We are delighted that Rachel Cummings has returned to CityLIS as a research student. In this post, Rachel shares some initial thoughts on her research interests, as she begins her journey as a full-time PhD student.
Rachel will be working within the area of fashion documentation and preservation. The work will consider fashion as a document, what fashion tells us about our individuality, culture and society, the challenges to documenting fashion, and the benefits to humankind from this endeavour.
Rachel will be working with Dr Lyn Robinson and Dr Joseph Dunne-Howrie. You can follow Rachel on Twitter: @rachelannec1
This post originally appeared on Rachel’s blog: https://rachelcummingsblog.wordpress.com/
Introduction to PhD Research
My name is Rachel Cummings and I am extremely excited to say that I am continuing my studies with CityLIS as a research student. I recently completed my Master’s Degree in Library Science from CityLIS, in October of 2019.
I completed my Master’s Degree on a full time basis, with my research and dissertation focusing on the documentation and preservation of fashion pieces using the theories and practices of information and documentation specialists (Michael Buckland, Suzanne Briet, and Paul Otlet to name but a few). My Master’s research focused on the many definitions of the term “document,” with high emphasis on Michael Buckland’s concept of “Information as Thing.” Documents do not necessarily have to be text based, and with the wide definition of the term, within a certain context almost anything that is informational could in turn be considered documents. Fashion is, and has always been a big interest and topic of research for me. For this particular dissertation, I focused mainly on the physical fashion garments themselves, and how to preserve them for future generations. I knew from the start of my journey at CityLIS that I wanted to focus my Master’s research somehow on fashion and preservation. After completing my Master’s, I knew that I was not done with my studies and this particular topic of research. There was so much that I was unable to touch on during my dissertation and I knew that I could take this area of research further.
For my PhD, I will be researching the documentation, conservation and preservation of fashion based multimedia collections in the age of the digital, expanding upon my previous work and research. Fashion is represented in many different ways in libraries, archives, and museums. These fashion collections that are being represented in the above institutions greatly varies. Fashion collections not always focus solely on the garments themselves, but also the sketches, photographs, fabric swatches, patterns, press clippings, videos and more that in turn make up the entirety of the collection. These components are also represented differently in this newfound digital age. My research will focus on the ever changing terminology and definition of a document, and how we document and preserve fashion. I am also interested in Library and Information Science as an interdisciplinary study, working in conjunction with archival and museums studies in order the conduct this research. There has been a recent public interest in the exhibition and preservation of fashion. With this new interest came new and innovated ways to exhibit and give access to all of those who wished to see and learn. Virtual archives and museums are becoming increasingly popular, and with these new online institutions popping up more and more, I wish to incorporate these into my PhD research as well.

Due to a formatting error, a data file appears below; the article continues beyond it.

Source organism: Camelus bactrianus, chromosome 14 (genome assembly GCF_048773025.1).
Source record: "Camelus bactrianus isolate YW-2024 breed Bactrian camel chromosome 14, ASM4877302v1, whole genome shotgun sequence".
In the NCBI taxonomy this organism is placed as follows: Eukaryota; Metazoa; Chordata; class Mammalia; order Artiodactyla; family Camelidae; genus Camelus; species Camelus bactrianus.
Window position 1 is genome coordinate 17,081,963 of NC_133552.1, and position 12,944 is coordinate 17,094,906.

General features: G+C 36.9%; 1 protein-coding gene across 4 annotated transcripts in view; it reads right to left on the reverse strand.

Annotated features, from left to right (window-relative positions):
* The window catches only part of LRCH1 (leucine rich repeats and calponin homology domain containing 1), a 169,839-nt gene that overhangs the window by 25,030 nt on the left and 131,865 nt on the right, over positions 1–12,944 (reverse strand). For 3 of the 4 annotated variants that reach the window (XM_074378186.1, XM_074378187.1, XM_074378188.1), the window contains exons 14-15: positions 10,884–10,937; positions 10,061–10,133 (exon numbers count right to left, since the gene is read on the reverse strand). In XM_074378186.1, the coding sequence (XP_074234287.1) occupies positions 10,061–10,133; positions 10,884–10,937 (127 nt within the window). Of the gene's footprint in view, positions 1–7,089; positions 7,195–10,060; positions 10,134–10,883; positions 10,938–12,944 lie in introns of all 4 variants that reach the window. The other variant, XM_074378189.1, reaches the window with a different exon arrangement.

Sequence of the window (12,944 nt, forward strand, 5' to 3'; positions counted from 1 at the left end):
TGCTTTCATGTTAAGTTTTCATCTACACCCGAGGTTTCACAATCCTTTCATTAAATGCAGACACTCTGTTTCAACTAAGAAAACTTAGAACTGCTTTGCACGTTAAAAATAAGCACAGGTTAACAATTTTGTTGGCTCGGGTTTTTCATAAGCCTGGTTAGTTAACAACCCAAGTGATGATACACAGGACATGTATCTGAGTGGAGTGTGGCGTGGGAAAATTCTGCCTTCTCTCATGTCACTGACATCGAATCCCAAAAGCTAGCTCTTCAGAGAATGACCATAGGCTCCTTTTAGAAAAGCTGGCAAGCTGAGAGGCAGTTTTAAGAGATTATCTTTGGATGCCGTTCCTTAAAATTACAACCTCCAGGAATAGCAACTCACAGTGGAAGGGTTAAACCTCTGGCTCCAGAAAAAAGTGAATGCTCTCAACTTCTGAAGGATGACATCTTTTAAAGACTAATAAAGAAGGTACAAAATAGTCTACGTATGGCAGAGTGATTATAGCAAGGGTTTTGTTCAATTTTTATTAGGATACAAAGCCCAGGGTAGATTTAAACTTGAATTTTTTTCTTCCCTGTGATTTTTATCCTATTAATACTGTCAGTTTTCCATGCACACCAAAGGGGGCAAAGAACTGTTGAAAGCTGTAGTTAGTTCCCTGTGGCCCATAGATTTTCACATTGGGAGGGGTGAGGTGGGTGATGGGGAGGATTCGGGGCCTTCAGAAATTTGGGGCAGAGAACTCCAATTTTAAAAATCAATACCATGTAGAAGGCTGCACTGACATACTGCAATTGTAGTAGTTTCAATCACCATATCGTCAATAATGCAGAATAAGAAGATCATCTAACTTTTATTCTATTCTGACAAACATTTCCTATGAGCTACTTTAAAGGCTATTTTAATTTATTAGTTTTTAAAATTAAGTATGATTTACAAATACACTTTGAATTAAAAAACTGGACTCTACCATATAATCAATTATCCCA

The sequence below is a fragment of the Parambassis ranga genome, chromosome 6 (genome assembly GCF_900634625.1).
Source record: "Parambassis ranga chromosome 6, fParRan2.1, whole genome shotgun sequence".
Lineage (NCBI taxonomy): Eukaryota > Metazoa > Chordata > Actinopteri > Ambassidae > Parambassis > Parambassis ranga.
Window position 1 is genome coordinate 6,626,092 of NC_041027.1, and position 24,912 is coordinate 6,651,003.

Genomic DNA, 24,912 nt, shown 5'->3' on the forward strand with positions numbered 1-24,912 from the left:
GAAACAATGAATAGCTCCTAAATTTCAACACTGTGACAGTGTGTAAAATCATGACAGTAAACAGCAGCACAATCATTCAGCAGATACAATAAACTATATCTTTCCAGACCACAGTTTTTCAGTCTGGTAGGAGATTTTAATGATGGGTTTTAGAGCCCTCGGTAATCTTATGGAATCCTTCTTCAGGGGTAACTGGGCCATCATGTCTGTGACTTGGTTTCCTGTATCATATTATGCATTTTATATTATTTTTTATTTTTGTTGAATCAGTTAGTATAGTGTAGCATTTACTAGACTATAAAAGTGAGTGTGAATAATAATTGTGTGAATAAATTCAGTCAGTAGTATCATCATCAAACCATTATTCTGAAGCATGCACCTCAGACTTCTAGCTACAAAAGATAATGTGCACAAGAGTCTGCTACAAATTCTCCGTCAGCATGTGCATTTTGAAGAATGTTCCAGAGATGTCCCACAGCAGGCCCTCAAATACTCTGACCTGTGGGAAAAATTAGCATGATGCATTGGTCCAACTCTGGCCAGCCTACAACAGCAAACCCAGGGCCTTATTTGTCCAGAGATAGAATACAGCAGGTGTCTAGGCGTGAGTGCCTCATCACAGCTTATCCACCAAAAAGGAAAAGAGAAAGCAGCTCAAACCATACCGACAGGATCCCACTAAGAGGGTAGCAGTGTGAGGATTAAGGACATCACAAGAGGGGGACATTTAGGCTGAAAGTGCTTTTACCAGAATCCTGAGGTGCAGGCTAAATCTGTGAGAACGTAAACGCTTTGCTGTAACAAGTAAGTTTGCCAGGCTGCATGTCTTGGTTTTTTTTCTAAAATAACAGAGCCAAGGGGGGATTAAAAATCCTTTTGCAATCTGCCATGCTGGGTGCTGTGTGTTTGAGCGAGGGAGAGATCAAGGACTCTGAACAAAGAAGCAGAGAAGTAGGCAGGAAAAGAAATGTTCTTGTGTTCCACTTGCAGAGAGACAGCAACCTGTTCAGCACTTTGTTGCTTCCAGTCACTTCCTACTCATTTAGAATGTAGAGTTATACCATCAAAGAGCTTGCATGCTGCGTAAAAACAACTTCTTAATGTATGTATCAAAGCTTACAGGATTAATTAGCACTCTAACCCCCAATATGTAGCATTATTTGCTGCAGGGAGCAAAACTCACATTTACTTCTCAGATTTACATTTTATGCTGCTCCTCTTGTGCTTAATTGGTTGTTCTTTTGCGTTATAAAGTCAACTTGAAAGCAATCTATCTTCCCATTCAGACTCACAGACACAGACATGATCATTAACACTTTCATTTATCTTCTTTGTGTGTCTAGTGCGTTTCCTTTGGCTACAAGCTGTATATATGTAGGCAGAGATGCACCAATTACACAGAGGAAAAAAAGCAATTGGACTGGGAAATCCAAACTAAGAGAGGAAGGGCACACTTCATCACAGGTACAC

I am incredibly excited to begin this research journey, and even more excited that I will be continuing my studies with CityLIS. Follow along for blog post and twitter (@rachelannec1) updates to see what’s new and exciting in the documentation and fashion worlds!
Further and recommended readings:
Barnard, M. (2014). Fashion Theory: An Introduction. 1st ed. [ebook] London: Routledge. Available at: https://www.taylorfrancis.com/books/9780203862100
Briet, S., Day, R., Martinet, L. and Anghelescu, H. (2006). What is documentation?. Lanham, Md.: Scarecrow Press.
Buckland, M. (2014). Documentality Beyond Documents. Monist, 97(2), pp.179-186.
Buckland, M. (1997). What is a Document?. Journal of the American Society for Information Science, 48(9), pp.804-809.
Kim, J. (2012). Building Rapport Between LIS and Museum Studies. Journal of Education for Library and Information Science, [online] 53(2), pp.149-161. Available at: https://www.jstor.org/stable/23249105
If you would like to study for your MA/MSc, or PhD in Library & Information Science, please get in touch with CityLIS!